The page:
It is often said that people who are looking for stock advice are only asking to be fleeced.
Internet searches, newsletter subscriptions are inexpensive sources of stock recommendations.
The Internet Search
One can use a variety of keywords to search for stock advice – stock picks, stock alerts, stock analysts. A simple Google search will throw up myriad relevant results.
Each may have a particular area of interest or expertise. One may specialize in penny stocks, another in blue chips, and others in foreign exchange trading.
Several analysts issue periodic, or daily newsletters (for example Zacks.com Profit from the Pros). Keep in mind that a lot of newsletters contain sales pitches for other products.
Don’t be surprised if the entire newsletter claims to know the next Walmart, but does not divulge the name of any company. Often the reader is ‘invited’ to subscribe to some other publication, usually for a fee, or buy a book, or there is some other ploy.
It takes some experience to read between the lines. The first question to ask is – how strong is a particular recommendation? If an analyst uses terms like ‘maybe,’ take it with a pinch of salt.
Does the pitch sound genuine, or does it look like the analyst got paid to make the recommendation?
Remember the old adage – if someone were making money off the stock market, then they would not tell everyone about it.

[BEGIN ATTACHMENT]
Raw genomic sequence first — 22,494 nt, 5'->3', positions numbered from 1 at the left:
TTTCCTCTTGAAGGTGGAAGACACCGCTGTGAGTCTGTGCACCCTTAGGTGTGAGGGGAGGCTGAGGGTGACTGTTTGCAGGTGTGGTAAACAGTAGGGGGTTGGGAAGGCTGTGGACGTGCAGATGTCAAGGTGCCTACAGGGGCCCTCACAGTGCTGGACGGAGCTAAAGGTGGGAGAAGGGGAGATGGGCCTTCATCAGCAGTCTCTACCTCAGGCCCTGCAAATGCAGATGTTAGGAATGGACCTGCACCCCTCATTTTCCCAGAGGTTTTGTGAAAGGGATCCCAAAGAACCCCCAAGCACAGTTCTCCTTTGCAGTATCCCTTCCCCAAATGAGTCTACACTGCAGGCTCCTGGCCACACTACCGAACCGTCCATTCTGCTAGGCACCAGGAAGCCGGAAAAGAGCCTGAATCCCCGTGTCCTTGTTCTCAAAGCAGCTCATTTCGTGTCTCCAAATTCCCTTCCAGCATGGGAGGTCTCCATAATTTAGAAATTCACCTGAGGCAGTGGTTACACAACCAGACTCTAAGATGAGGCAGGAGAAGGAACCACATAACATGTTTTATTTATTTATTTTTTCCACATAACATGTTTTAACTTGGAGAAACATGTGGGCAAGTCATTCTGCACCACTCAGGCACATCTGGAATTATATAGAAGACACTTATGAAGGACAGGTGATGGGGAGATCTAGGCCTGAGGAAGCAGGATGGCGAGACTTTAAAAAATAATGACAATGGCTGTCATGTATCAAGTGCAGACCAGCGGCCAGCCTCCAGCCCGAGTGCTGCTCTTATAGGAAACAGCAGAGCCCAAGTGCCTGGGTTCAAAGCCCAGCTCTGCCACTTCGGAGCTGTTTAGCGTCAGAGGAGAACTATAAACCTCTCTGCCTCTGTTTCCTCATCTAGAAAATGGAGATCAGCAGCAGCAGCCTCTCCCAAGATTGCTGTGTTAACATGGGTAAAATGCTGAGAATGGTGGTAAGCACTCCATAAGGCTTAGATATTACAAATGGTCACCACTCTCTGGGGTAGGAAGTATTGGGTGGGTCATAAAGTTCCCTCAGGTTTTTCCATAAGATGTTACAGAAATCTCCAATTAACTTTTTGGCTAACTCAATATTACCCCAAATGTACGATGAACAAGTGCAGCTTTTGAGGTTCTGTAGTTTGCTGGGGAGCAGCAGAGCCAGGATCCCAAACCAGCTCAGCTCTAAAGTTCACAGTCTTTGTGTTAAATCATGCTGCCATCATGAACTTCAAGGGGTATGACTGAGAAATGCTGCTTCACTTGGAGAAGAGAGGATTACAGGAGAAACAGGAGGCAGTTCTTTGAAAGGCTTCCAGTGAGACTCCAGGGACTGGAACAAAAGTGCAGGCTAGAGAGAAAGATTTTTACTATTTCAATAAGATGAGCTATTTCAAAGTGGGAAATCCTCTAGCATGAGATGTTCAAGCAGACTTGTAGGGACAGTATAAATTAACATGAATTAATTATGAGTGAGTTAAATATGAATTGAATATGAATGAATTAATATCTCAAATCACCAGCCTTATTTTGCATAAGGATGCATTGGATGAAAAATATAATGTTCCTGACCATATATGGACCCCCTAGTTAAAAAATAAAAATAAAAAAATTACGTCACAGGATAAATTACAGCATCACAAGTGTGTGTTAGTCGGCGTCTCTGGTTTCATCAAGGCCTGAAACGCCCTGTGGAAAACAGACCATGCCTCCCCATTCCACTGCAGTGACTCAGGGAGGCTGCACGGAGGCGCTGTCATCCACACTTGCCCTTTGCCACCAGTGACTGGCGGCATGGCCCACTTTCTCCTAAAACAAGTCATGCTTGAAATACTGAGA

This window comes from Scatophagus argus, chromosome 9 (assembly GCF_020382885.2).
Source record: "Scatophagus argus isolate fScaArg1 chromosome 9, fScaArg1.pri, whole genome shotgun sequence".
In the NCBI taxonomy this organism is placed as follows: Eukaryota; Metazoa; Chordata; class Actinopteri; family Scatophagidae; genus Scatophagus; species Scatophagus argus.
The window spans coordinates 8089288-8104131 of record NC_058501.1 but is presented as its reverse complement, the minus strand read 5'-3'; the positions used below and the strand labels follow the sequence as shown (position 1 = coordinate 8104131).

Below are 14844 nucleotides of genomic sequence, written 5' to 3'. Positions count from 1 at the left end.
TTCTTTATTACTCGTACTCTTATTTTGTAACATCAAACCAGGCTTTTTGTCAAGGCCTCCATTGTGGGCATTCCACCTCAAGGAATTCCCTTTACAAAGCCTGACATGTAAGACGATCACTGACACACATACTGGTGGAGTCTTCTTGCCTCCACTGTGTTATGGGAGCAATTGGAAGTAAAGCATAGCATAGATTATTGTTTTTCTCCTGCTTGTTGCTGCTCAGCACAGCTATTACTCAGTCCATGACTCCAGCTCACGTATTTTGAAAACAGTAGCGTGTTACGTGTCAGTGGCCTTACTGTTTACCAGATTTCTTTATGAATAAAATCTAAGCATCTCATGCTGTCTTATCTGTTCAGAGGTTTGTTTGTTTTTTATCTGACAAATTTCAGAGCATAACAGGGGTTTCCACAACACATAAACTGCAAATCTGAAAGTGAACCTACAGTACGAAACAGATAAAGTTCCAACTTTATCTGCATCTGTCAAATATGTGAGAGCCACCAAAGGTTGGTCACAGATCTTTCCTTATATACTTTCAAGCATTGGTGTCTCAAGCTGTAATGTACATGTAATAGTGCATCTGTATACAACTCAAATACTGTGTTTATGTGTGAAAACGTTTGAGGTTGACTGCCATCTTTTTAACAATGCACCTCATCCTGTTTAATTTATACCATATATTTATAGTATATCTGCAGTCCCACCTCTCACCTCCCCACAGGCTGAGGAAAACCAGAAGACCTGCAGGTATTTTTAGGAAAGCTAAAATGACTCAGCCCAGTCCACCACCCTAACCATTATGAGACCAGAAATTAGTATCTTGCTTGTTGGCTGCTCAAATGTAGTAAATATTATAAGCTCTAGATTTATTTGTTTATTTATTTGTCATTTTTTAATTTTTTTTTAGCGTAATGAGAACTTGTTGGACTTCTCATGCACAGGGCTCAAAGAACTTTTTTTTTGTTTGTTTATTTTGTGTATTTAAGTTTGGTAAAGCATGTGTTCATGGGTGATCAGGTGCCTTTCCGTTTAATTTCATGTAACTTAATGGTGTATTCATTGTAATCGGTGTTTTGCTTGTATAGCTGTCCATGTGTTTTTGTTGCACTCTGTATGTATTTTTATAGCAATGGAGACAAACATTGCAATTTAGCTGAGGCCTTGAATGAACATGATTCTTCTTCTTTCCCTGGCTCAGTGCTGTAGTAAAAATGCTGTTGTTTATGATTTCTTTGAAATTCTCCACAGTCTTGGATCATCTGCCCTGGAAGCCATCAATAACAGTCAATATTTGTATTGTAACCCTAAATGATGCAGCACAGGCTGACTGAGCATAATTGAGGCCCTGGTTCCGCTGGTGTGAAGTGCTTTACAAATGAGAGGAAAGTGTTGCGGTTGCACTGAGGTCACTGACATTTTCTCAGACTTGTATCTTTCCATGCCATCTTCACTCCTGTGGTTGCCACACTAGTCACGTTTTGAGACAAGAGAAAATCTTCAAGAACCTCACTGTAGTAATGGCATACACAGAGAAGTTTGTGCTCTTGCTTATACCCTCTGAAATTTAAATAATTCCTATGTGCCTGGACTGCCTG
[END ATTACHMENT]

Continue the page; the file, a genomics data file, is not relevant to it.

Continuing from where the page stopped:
Look for free invitations to seminars in the mail. Typically the focus is on the more complicated aspects such as options contracts.
At best a free seminar may be an introduction, and more likely than not a sales pitch for other products the investor must pay for.
Entry and Exit
Look not only for analyst stock picks, but also for entry and exit points. Even a good pick is of little use if the investor chooses a wrong entry point.
That is where the individual investor’s knowledge, experience and resources come in handy. Sign up for a practice account if necessary.
The General Market
Stock analysts may be more forthcoming, informative and knowledgeable with respect to where the general market is headed.
That’s because there are little to no vested interests in a particular stock involved when more overall predictions are made.
Recall the analyst predictions when the Dow went down to the 6000 range? In retrospect, it would be interesting to research what everyone thought the market ‘bottom’ would be.